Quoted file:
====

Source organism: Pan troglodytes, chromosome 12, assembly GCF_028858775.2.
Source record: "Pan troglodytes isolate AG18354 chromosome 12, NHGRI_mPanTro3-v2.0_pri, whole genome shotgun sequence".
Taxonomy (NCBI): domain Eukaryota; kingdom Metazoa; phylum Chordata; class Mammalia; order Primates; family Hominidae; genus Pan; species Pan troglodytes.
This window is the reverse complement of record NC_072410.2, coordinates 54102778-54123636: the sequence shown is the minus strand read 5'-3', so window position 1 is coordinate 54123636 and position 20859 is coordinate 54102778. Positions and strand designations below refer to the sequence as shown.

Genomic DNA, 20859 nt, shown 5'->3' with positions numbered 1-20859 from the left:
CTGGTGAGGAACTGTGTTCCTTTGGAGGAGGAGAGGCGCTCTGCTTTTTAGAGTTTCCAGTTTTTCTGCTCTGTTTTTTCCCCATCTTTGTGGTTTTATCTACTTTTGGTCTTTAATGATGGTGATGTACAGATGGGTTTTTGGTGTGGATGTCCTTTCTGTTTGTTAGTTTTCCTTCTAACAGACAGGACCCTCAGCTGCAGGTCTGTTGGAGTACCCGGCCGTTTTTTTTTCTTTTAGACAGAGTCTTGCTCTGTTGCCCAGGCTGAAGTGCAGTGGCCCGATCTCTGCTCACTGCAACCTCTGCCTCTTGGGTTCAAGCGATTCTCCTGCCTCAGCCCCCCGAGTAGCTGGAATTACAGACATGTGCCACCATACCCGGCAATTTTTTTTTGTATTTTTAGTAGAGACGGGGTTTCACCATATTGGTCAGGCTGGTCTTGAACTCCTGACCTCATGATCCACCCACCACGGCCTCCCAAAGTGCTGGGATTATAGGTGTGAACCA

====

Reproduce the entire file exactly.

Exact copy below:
Source organism: Pan troglodytes, chromosome 12, assembly GCF_028858775.2.
Source record: "Pan troglodytes isolate AG18354 chromosome 12, NHGRI_mPanTro3-v2.0_pri, whole genome shotgun sequence".
Taxonomy (NCBI): domain Eukaryota; kingdom Metazoa; phylum Chordata; class Mammalia; order Primates; family Hominidae; genus Pan; species Pan troglodytes.
This window is the reverse complement of record NC_072410.2, coordinates 54102778-54123636: the sequence shown is the minus strand read 5'-3', so window position 1 is coordinate 54123636 and position 20859 is coordinate 54102778. Positions and strand designations below refer to the sequence as shown.

Genomic DNA, 20859 nt, shown 5'->3' with positions numbered 1-20859 from the left:
CTGGTGAGGAACTGTGTTCCTTTGGAGGAGGAGAGGCGCTCTGCTTTTTAGAGTTTCCAGTTTTTCTGCTCTGTTTTTTCCCCATCTTTGTGGTTTTATCTACTTTTGGTCTTTAATGATGGTGATGTACAGATGGGTTTTTGGTGTGGATGTCCTTTCTGTTTGTTAGTTTTCCTTCTAACAGACAGGACCCTCAGCTGCAGGTCTGTTGGAGTACCCGGCCGTTTTTTTTTCTTTTAGACAGAGTCTTGCTCTGTTGCCCAGGCTGAAGTGCAGTGGCCCGATCTCTGCTCACTGCAACCTCTGCCTCTTGGGTTCAAGCGATTCTCCTGCCTCAGCCCCCCGAGTAGCTGGAATTACAGACATGTGCCACCATACCCGGCAATTTTTTTTTGTATTTTTAGTAGAGACGGGGTTTCACCATATTGGTCAGGCTGGTCTTGAACTCCTGACCTCATGATCCACCCACCACGGCCTCCCAAAGTGCTGGGATTATAGGTGTGAACCA